Where Are They Now?

The British Invasion

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I don’t know about you, but I spent the majority of my preteen years listening to emo music, reading angsty books and watching YouTube. Most of my friends did the same. We’d run into school the day after a new video from our favorite ‘creator’ dropped, watching and rewatching for days on end, until the next one came out a week later. These people were like modern day rockstars with adoring fans and copious amounts of money. They even created an entire convention dedicated to letting 13-year-olds live out their dreams of hugging their 20-year-old idols.

When you put it like that, it sounds kind of creepy.

To be fair, it kind of was. Trying to explain the concept of YouTube to our parents was nearly impossible, but that didn’t stop us from soaking up every minute, and by every minute, I mean every minute. YouTubers in more recent years have found the happy medium between ‘social media life’ and ‘personal life’, but that didn’t exist in 2013. A lot of Content Creators used YouTube as more of a diary, which, of course, didn’t end well.

It was a social phenomenon with millions of people tuning into creators such as PewDiePie to watch his next installation of Amnesia or Tyler Oakley’s next collaboration in August 2015, but where are they now? What happened to our most beloved creators?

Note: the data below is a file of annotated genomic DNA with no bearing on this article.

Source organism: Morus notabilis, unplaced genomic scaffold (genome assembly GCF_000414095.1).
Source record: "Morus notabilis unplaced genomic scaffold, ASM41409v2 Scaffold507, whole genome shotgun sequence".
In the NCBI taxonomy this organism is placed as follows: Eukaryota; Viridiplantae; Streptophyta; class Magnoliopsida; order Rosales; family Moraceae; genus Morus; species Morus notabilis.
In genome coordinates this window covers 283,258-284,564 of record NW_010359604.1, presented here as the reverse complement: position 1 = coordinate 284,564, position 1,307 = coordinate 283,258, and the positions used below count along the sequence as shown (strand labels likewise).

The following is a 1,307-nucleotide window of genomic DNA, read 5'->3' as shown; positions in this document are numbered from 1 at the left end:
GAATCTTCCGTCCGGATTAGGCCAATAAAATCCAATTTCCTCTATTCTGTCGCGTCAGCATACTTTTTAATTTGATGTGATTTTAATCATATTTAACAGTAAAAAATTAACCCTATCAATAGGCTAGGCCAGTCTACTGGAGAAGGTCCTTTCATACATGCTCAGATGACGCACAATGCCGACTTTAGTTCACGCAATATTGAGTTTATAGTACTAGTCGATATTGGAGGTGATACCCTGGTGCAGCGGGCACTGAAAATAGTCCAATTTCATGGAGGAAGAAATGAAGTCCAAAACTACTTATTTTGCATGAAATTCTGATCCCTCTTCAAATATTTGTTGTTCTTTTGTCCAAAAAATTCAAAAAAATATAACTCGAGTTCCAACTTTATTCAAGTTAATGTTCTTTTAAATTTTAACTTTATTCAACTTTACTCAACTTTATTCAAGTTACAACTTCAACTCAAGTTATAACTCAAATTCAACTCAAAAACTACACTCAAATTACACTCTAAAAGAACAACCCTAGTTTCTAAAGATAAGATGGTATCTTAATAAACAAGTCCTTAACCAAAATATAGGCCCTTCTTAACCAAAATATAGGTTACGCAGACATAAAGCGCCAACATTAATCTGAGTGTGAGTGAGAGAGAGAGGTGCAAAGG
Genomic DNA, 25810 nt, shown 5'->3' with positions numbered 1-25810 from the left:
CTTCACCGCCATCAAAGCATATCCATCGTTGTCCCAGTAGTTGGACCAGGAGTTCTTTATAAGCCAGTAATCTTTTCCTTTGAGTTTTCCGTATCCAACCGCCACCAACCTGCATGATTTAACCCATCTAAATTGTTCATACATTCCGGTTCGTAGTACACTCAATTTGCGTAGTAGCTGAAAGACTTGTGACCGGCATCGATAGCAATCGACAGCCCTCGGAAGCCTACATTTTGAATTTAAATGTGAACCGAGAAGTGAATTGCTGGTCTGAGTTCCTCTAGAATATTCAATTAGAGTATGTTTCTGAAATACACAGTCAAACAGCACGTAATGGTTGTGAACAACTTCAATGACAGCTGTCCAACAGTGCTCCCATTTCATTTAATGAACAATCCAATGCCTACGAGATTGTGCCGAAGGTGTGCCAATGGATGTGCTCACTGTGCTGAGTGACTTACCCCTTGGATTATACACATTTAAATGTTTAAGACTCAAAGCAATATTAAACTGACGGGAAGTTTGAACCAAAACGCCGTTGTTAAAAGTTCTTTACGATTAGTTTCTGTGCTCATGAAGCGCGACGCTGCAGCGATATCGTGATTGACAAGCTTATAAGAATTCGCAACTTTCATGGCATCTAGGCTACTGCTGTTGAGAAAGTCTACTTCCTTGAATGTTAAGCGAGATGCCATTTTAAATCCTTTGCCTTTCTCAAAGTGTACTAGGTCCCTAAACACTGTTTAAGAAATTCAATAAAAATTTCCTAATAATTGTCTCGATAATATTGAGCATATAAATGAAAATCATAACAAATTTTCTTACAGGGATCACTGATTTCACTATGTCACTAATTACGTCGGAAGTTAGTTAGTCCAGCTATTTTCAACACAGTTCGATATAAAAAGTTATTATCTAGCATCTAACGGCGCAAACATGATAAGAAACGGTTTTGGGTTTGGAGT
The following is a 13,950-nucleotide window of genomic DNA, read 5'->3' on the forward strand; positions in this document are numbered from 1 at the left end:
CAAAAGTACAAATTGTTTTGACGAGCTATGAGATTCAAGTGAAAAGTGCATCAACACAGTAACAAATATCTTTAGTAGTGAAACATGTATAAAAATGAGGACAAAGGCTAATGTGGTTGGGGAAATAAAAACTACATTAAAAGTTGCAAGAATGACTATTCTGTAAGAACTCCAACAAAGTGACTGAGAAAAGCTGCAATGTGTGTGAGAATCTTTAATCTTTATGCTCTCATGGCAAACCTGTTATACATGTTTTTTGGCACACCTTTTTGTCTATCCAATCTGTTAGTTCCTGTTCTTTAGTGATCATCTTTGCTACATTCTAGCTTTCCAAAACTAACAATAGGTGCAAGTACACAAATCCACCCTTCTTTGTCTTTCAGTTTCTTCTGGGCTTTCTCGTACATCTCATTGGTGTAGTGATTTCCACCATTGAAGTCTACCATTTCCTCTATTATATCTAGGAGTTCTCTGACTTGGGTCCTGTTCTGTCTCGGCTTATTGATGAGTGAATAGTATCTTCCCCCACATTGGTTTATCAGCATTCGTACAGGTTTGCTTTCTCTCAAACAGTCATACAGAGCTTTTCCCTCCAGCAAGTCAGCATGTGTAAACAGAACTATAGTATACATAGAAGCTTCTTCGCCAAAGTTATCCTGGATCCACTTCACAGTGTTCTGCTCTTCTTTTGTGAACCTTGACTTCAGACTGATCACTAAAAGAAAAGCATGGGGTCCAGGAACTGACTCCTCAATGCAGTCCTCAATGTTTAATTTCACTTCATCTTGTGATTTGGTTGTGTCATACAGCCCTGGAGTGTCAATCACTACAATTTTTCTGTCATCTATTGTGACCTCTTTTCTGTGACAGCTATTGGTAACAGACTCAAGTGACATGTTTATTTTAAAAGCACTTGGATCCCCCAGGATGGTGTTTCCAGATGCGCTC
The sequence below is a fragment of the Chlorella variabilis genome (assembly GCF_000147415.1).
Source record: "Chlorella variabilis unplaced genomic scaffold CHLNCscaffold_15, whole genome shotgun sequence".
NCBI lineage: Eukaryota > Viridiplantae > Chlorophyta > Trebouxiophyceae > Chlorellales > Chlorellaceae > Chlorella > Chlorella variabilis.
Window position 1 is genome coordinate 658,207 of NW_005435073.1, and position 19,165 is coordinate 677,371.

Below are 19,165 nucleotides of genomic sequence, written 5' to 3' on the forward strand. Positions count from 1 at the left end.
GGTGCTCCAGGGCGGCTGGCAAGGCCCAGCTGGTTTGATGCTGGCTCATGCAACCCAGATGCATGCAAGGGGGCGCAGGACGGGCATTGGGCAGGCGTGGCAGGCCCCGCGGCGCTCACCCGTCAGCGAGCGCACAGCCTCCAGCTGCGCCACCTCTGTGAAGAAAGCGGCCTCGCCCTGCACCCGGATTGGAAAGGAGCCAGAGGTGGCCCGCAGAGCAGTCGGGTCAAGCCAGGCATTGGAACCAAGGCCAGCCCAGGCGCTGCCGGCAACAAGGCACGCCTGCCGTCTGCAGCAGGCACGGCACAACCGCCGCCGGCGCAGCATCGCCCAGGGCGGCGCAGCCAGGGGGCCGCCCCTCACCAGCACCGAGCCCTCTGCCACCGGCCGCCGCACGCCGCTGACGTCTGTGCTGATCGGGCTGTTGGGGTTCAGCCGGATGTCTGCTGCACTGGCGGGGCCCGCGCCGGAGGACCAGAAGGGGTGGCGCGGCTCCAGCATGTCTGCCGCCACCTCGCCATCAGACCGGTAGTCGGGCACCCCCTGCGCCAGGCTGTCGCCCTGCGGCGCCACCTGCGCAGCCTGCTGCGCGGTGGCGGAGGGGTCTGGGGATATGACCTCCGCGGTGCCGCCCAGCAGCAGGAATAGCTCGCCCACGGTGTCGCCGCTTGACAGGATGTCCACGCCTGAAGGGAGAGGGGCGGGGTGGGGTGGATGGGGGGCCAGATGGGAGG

Well, I’m here to tell you.

Since English YouTubers were all the rage, I’ll start with the British Invasion:

Zoella

Zoe Sugg, known online as Zoella, started in 2009 as a beauty channel. She mainly focused on reviewing fashion and making “favorite makeup” videos. Throughout the years, she has gone through a myriad of channels ranging in genre from lifestyle to vlog and to a collaboration channel with her younger brother Joe Sugg.

In 2015, she was criticized for using a ghostwriter for her novel Girl Online. In the years following, she released two sequels to her first book. She also worked with ColourPop to create a palette inspired by the 1970’s, collaborated with two other YouTubes to develop two apps to edit photos for Instagram, and became a director for ZS Beauty Ltd.

Most recently, Zoe was on the chopping block for a joke made in one of her videos with her boyfriend, Alfie Deyes, saying that she likes to ‘call for help’ out of her bedroom window. Domestic abuse activists have been voicing their concerns, and both YouTubers apologized after taking the video down.

PointlessBlog

Alfie Deyes, known as PointlessBlog on YouTube, also had his beginnings in 2009. He gained the attention of millions of subscribers in his early years by collaborating with many big names in the British YouTube community. He has also had his fingers in many different genres, even delving into a very short-lived gaming channel.

In late 2013, he was named the top “Online Entrepreneurs to Watch,” but hasn’t seemed to stray very far from the YouTube scene since then. As YouTube Red premiered, Alfie was fairly involved in many of the short series that blossomed from the new opportunity, but he hasn’t tried to move any further into the movie scene.

In 2014, at the height of his success, Alfie published The Pointless Book, part journal and part activity book. It also integrated social media, prompting people to get involved using their Twitter and Instagram.